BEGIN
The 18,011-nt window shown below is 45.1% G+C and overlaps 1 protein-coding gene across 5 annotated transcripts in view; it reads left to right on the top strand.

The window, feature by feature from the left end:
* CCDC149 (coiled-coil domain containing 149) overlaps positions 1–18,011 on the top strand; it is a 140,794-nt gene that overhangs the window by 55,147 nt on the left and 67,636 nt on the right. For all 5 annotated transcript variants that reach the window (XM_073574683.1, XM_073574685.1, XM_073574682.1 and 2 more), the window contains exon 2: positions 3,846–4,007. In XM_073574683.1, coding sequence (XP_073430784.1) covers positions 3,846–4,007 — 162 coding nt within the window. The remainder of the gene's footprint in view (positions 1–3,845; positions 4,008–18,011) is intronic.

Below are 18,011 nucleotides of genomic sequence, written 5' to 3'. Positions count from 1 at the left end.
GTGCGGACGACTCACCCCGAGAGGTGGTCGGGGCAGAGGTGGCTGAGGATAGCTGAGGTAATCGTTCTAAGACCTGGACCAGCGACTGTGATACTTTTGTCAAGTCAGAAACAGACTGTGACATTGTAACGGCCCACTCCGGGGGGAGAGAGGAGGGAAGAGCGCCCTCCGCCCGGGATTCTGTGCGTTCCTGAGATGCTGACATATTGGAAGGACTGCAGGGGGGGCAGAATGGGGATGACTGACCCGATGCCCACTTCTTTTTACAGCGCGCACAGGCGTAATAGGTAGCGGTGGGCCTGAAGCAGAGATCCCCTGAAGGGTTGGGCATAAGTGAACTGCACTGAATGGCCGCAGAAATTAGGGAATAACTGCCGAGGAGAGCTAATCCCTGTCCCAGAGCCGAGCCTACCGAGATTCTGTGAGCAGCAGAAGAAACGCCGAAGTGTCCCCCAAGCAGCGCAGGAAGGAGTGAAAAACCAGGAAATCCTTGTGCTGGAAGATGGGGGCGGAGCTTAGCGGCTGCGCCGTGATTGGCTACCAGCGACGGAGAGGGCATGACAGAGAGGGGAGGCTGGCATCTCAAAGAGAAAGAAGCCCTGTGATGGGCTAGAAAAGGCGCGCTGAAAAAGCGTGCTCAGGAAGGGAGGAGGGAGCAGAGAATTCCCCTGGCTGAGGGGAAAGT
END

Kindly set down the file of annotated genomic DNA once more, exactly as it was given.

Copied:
The 18,011-nt window shown below is 45.1% G+C and overlaps 1 protein-coding gene across 5 annotated transcripts in view; it reads left to right on the top strand.

The window, feature by feature from the left end:
* CCDC149 (coiled-coil domain containing 149) overlaps positions 1–18,011 on the top strand; it is a 140,794-nt gene that overhangs the window by 55,147 nt on the left and 67,636 nt on the right. For all 5 annotated transcript variants that reach the window (XM_073574683.1, XM_073574685.1, XM_073574682.1 and 2 more), the window contains exon 2: positions 3,846–4,007. In XM_073574683.1, coding sequence (XP_073430784.1) covers positions 3,846–4,007 — 162 coding nt within the window. The remainder of the gene's footprint in view (positions 1–3,845; positions 4,008–18,011) is intronic.

Below are 18,011 nucleotides of genomic sequence, written 5' to 3'. Positions count from 1 at the left end.
GTGCGGACGACTCACCCCGAGAGGTGGTCGGGGCAGAGGTGGCTGAGGATAGCTGAGGTAATCGTTCTAAGACCTGGACCAGCGACTGTGATACTTTTGTCAAGTCAGAAACAGACTGTGACATTGTAACGGCCCACTCCGGGGGGAGAGAGGAGGGAAGAGCGCCCTCCGCCCGGGATTCTGTGCGTTCCTGAGATGCTGACATATTGGAAGGACTGCAGGGGGGGCAGAATGGGGATGACTGACCCGATGCCCACTTCTTTTTACAGCGCGCACAGGCGTAATAGGTAGCGGTGGGCCTGAAGCAGAGATCCCCTGAAGGGTTGGGCATAAGTGAACTGCACTGAATGGCCGCAGAAATTAGGGAATAACTGCCGAGGAGAGCTAATCCCTGTCCCAGAGCCGAGCCTACCGAGATTCTGTGAGCAGCAGAAGAAACGCCGAAGTGTCCCCCAAGCAGCGCAGGAAGGAGTGAAAAACCAGGAAATCCTTGTGCTGGAAGATGGGGGCGGAGCTTAGCGGCTGCGCCGTGATTGGCTACCAGCGACGGAGAGGGCATGACAGAGAGGGGAGGCTGGCATCTCAAAGAGAAAGAAGCCCTGTGATGGGCTAGAAAAGGCGCGCTGAAAAAGCGTGCTCAGGAAGGGAGGAGGGAGCAGAGAATTCCCCTGGCTGAGGGGAAAGT